Maryland Appellate Court Holds Hospital Entitled To Statutory Immunity For Psychiatric Patient’s Murder Of Another Person 11 Days Later

The Court of Special Appeals of Maryland (“Maryland Appellate Court”) held in its unreported opinion filed on July 24, 2020 that the defendant hospital in a Maryland wrongful death case in which a psychiatric patient killed another person eleven days after absconding from the hospital was entitled to statutory immunity from such claims.

Underlying Facts

After allegedly robbing a person at gunpoint at a gas station, Anthony Clark, Jr. (“Clark”) had been spotted fleeing into a nearby residence. A number of police officers responded. The officers observed Clark “behaving violently[,] cut[ting] his wrists with a box-cutter, and warn[ing] that [the officers] would ‘have to kill him.’” The officers entered the home and subdued Clark. Medics transported Clark to the University of Maryland Medical Center (“UMMC”) for emergency medical treatment. Clark was admitted to UMMC, where he underwent surgery the following day to repair the self-inflicted laceration on his wrist.

Within several hours of his admission to UMMC, Clark submitted to a psychiatric evaluation. The psychiatrist ordered a sitter for Clark due to his recent suicide attempt. Clark, still in a hospital gown, subsequently walked out of his hospital room and left the building, allegedly because the sitter fell asleep. Eleven days later, Clark shot and killed DiAndre Barnes.

A multi-count complaint was filed in the Circuit Court for Baltimore City, naming UMMS and several Baltimore City police officers as defendants that sought to hold UMMS liable for negligently failing to secure Clark during his stay as a patient at UMMC. UMMS moved for summary judgment, arguing its entitlement to judgment as a matter of law on two grounds: (1) it was immune from liability under CJP § 5-609(b), which generally states that a cause of action does not arise against a mental health care provider for failing to take precautions to provide protection from a patient’s violent behavior, unless the provider knew of the patient’s propensity for violence and the patient had indicated an intention to inflict imminent physical injury upon a specified victim or group of victims, and (2) even if it did not have immunity under CJP § 5-609(b), it had no duty to protect DiAndre Barnes from Clark’s criminal conduct and that, as a matter of law, Clark’s conduct was unforeseeable.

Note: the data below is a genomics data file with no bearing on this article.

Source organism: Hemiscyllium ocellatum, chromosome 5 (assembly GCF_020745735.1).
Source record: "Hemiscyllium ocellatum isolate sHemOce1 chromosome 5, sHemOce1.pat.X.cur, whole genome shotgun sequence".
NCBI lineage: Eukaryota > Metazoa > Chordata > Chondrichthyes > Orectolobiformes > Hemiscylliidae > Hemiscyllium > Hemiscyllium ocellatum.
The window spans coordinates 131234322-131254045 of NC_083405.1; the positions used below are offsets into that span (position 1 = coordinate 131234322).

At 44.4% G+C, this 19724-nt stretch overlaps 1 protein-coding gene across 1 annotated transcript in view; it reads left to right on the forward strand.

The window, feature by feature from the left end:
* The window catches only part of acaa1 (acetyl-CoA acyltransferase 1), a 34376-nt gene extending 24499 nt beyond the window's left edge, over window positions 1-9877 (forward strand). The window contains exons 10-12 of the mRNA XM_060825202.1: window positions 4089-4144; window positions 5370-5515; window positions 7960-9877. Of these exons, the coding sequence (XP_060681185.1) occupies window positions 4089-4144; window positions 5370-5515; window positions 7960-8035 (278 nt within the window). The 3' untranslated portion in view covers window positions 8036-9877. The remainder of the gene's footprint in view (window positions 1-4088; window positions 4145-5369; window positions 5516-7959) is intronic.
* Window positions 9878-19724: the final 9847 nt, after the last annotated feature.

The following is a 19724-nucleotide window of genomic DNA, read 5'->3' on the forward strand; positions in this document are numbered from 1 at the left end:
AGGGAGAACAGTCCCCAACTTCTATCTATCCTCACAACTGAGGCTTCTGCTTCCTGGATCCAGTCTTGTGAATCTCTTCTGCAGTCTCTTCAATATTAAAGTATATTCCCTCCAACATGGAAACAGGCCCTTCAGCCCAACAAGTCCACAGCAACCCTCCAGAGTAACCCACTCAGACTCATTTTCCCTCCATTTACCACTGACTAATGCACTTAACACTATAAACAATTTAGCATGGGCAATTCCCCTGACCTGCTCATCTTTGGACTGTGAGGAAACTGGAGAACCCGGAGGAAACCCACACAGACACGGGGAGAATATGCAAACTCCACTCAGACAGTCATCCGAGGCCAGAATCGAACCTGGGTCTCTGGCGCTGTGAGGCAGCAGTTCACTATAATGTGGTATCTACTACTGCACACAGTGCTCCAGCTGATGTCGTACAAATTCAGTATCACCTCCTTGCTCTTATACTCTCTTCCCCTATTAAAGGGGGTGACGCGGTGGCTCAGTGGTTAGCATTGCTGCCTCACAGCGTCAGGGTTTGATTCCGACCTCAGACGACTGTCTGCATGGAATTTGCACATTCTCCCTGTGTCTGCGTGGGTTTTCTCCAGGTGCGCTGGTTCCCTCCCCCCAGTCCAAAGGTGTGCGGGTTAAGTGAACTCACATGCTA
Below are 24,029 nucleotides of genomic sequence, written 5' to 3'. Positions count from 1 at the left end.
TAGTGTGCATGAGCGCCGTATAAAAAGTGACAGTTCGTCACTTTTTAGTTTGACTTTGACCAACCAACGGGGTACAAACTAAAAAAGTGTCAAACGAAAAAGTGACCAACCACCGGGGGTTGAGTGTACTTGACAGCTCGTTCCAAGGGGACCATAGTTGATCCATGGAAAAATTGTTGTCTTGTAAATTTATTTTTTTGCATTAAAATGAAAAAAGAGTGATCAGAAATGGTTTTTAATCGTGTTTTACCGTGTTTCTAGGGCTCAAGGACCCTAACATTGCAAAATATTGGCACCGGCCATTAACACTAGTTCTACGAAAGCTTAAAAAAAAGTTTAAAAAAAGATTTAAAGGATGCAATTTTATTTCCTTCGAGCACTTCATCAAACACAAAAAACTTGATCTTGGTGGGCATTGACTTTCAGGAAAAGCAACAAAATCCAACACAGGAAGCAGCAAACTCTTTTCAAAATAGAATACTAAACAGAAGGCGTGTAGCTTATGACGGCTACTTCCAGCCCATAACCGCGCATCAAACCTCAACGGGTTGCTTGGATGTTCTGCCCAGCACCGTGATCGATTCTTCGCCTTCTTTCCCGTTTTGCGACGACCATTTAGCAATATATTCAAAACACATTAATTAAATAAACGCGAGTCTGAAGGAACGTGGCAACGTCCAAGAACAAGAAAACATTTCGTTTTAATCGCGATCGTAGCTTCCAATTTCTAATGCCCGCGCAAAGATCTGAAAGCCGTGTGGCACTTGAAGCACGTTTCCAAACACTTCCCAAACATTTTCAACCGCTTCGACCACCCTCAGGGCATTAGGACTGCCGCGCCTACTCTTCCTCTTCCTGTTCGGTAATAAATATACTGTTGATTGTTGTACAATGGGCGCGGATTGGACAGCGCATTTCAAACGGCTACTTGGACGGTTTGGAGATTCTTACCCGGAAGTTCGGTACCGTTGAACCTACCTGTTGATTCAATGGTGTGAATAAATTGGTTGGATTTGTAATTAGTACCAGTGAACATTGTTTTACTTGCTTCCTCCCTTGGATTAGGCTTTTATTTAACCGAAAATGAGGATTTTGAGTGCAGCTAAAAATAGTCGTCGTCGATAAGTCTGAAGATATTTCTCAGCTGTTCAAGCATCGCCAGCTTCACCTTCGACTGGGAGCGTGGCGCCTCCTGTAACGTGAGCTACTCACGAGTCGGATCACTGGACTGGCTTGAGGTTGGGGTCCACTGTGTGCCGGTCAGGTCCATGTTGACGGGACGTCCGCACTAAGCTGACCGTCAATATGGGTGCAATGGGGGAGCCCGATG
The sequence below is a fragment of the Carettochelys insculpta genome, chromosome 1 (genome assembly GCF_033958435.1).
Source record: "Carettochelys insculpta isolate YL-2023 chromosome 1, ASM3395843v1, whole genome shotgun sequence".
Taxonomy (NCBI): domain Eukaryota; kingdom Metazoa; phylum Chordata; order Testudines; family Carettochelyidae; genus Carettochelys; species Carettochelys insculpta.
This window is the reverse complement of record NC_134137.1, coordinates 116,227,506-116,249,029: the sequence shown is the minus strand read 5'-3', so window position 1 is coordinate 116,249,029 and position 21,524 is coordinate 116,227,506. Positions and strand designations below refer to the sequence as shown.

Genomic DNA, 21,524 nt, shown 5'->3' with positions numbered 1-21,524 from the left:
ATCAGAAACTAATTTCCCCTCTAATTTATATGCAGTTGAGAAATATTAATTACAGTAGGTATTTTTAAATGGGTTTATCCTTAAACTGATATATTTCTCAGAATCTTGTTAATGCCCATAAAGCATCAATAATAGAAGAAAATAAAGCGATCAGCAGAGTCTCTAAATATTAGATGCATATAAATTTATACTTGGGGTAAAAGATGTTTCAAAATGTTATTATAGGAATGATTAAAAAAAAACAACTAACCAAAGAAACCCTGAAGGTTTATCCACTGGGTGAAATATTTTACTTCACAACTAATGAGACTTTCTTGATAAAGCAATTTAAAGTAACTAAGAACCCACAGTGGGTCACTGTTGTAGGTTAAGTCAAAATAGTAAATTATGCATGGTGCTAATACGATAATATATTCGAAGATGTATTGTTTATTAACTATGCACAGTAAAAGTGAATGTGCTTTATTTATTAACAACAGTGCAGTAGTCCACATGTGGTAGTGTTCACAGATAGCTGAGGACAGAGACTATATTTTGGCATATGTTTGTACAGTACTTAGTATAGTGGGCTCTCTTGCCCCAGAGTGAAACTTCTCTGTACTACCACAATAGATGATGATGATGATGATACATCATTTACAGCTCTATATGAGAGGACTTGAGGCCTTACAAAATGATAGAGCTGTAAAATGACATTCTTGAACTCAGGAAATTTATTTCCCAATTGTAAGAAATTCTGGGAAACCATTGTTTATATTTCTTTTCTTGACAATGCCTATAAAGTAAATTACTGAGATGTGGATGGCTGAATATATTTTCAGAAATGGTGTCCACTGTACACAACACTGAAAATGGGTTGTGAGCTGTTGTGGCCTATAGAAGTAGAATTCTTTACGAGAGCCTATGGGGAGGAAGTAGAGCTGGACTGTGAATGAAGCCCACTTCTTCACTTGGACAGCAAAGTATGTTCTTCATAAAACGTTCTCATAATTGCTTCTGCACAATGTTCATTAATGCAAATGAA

The Circuit Court for Baltimore City granted summary judgment in favor of UMMS on all claims in the survival action and the wrongful death action, and the plaintiff appealed.

Maryland Appellate Court Opinion

In Maryland, a mental health care provider is generally immune from civil liability for failing to provide protection from a patient’s violent behavior: “A cause of action . . . may not arise against any mental health care provider or administrator for failing to predict, warn of, or take precautions to provide protection from a patient’s violent behavior unless the mental health care provider or administrator knew of the patient’s propensity for violence and the patient indicated to the mental health care provider or administrator, by speech, conduct, or writing, of the patient’s intention to inflict imminent physical injury upon a specified victim or group of victims.” Annotated Code of Maryland, Courts and Judicial Proceedings Article, Section 5-609(b).

The Maryland Appellate Court held: “Under the Barnes family’s formulation, the inchoate group of Clark’s potential victims could number in the thousands, if not the tens or hundreds of thousands. In our judgment, therefore, Clark did not indicate an intention to inflict “imminent physical injury upon a specified victim or group of victims.” CJP § 5-609(b) (emphasis added). For that reason, the circuit court did not err in directing the entry of summary judgment in UMMS’s favor.”

Source Barnes v. University of Maryland Medical System Corporation, No. 1066 September Term, 2019 and No. 430 September Term, 2020.

If you or a family member were injured due to the medical negligence in Baltimore, in Maryland, or in another U.S. state, you should promptly find a medical malpractice lawyer in Baltimore, a Maryland medical malpractice lawyer, or a medical malpractice lawyer in your state who may investigate your possible medical malpractice claim for you, and represent you or your family member in a medical malpractice case, if appropriate.

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This entry was posted on Friday, July 31st, 2020 at 5:23 am. Both comments and pings are currently closed.

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